BMTC pursues solution to blind spot

The blind spot is on the left side of buses, which poses problems in dense traffic

November 22, 2016 08:35 pm | Updated November 23, 2016 08:45 am IST

Most of the premium services have mirrors large enough to eliminate blind spots. Drivers of older buses with smaller mirrors face a problem.

Most of the premium services have mirrors large enough to eliminate blind spots. Drivers of older buses with smaller mirrors face a problem.

Bengaluru: Blind spots in vehicles are one of the leading causes of accidents, and the problem is amplified when the vehicle is a bus. For many years, Bangalore Metropolitan Transport Corporation (BMTC) bus drivers have been complaining of such blind spots. Finally, the corporation is taking steps to rectify them.

As part of the effort, the corporation is running a pilot project to replace side-view mirrors in 10 buses. While newer buses will have larger sized mirrors that eliminate blind spots, older buses are being fitted with larger side-view mirrors with a small convex mirror embedded in them to provide better visibility.

The blind spot exists on the left hand side, which poses problems for drivers while driving in dense traffic. Most of the premium services have mirrors large enough to eliminate blind spots, however, drivers of older buses with smaller mirrors face a problem.

“We are trying to see if this can be improved by installing bigger, split mirrors, which will have a small component that will show a larger image besides the regular side-view mirror. If this is helpful, we will install it in all buses,” said Ekroop Caur, managing director, BMTC.

The smaller mirror will provide a larger field of view to help drivers detect when a vehicle pulls up on the left.

Experts prefer an electronic warning system. “There are systems that tell you if someone is present in the lane on your left, which is a safer option,” said M.N. Sreehari, traffic expert.


“They should look at complementing the departmental way of textbook training with more public interaction. Drivers need to understand the responsibility that they have when ferrying passengers. Making them interact with the public without the pressure of being on duty can help,” said Ravishankar, member of the city’s Traffic Advisory Committee, who has helped with training BMTC drivers.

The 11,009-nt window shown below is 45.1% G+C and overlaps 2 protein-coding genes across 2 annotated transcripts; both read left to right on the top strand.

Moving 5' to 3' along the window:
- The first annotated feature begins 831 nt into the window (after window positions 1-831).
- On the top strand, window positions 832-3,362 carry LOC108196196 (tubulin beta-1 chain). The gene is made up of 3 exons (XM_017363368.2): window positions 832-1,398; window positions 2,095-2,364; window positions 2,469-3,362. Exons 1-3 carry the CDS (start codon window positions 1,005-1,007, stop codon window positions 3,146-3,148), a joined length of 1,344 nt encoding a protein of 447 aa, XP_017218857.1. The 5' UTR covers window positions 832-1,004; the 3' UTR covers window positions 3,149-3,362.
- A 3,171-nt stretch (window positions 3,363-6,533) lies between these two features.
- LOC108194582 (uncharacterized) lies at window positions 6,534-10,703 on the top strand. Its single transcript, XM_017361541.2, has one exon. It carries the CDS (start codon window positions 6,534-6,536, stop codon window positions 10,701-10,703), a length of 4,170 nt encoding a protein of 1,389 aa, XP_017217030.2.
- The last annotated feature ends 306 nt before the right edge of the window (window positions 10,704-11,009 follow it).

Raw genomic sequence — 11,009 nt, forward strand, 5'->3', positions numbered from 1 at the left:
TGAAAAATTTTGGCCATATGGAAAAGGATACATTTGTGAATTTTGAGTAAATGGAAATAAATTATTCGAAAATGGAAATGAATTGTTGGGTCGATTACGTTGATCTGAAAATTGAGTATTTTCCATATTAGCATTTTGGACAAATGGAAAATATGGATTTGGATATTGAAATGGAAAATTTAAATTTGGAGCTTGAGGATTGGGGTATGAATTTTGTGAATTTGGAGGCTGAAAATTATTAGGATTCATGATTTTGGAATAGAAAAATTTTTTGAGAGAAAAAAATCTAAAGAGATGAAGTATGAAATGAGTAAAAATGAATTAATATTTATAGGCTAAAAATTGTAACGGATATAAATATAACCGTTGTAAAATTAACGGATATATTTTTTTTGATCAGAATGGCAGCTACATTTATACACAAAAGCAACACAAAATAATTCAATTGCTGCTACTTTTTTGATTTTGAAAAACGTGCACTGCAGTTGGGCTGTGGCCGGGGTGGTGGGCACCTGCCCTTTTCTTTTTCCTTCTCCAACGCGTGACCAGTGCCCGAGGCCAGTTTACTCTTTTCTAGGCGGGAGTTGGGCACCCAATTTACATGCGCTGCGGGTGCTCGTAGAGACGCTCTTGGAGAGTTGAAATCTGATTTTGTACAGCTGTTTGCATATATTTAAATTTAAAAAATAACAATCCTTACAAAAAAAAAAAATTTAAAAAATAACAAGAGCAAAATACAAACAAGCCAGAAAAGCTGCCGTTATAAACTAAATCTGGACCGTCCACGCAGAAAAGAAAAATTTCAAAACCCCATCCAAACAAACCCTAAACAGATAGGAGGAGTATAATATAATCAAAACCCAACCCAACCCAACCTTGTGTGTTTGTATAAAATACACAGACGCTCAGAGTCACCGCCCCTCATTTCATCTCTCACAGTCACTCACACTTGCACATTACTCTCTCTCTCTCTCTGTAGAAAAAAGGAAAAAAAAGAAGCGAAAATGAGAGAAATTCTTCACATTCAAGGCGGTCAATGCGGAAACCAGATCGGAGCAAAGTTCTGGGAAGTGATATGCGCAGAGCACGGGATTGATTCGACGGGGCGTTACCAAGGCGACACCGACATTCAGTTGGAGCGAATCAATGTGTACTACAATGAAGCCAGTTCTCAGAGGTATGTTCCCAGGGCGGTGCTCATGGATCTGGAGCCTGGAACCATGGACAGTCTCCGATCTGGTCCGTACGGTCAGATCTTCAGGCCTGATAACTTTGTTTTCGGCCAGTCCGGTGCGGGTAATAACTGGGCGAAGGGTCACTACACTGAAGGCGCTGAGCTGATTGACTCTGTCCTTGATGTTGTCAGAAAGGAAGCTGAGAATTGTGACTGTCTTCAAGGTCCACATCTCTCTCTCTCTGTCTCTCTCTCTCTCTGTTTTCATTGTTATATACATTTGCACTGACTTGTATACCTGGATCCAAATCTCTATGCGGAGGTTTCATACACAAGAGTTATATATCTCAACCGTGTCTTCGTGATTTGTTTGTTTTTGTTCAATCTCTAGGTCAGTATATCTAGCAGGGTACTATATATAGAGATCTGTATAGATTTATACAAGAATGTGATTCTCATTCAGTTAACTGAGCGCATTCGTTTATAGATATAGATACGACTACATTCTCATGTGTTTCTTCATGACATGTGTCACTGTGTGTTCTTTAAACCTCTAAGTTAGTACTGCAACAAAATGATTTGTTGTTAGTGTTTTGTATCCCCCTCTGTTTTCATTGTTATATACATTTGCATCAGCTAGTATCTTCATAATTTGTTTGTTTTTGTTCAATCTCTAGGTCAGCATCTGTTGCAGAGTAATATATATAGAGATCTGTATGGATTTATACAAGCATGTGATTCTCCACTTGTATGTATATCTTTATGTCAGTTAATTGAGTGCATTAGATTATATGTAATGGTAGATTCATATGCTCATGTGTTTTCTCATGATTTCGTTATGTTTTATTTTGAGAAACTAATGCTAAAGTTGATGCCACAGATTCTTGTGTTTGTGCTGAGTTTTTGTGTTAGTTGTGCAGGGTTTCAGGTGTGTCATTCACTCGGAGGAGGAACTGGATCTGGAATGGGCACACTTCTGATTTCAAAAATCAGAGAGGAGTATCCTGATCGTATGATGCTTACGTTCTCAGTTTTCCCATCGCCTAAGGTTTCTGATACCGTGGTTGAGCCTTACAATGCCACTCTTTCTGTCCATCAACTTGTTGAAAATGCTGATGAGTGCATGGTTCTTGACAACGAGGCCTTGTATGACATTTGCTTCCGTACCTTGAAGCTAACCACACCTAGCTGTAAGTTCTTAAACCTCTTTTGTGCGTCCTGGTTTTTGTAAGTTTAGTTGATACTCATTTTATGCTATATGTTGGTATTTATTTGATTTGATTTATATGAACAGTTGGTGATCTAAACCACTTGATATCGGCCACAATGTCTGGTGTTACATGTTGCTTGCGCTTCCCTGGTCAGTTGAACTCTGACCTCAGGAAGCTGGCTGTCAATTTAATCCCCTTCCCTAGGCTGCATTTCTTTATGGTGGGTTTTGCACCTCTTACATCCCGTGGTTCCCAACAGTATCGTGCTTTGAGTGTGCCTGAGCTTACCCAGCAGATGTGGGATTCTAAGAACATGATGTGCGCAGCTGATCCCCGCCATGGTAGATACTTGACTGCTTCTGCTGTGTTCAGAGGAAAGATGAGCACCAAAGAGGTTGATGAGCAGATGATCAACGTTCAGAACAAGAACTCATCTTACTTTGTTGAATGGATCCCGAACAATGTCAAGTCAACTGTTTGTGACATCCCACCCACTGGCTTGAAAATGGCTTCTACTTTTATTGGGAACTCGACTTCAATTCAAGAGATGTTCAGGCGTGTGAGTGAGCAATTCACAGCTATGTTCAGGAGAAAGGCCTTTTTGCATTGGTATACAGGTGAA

"BMTC buses tend to drive on the extreme right lane leaving no choice but to overtake them from the left. However, when there is a bus stop, they move from the right lane to the left in a matter of seconds and most times they don't realise that there are people riding on their left," Surendra H., resident of Old Airport Road.

ITS to help monitor buses, catch violators

Bangalore Metropolitan Transport Corporation (BMTC) buses on the road are generally viewed as smoke emitting, mechanical monsters that frequently break down and are involved in accidents. As a result, other motorists tend to give these buses a wide berth when travelling next to them.

But the corporation is trying hard to break this stereotype which was reinforced last week when two bike riders were killed in separate accidents when BMTC buses rammed their two-wheelers.

To tackle the issue of buses being driven rashly, measures to restrict the speed are being taken. “Our buses have speed governors, which limit the speed to 60 kmph. Besides this, our trainers are trained by an external agency who help them understand how to deal with drivers,” said Ekroop Caur, managing director, BMTC.

There’s also hope that the Intelligent Transport System (ITS) will help the corporation monitor buses and catch drivers violating the limits. “With the GPS tracker, we can detect drivers who exceed the speed limit as well as those who apply brakes suddenly. Such drivers are brought in for counselling,” Ms. Caur added.

Newer buses will have mechanisms to ensure that the bus does not move if the doors are open. The BMTC is trying to retrofit old buses with the same mechanism. There are also plans to scrap around 1,000 buses which are past their fleet age limits.

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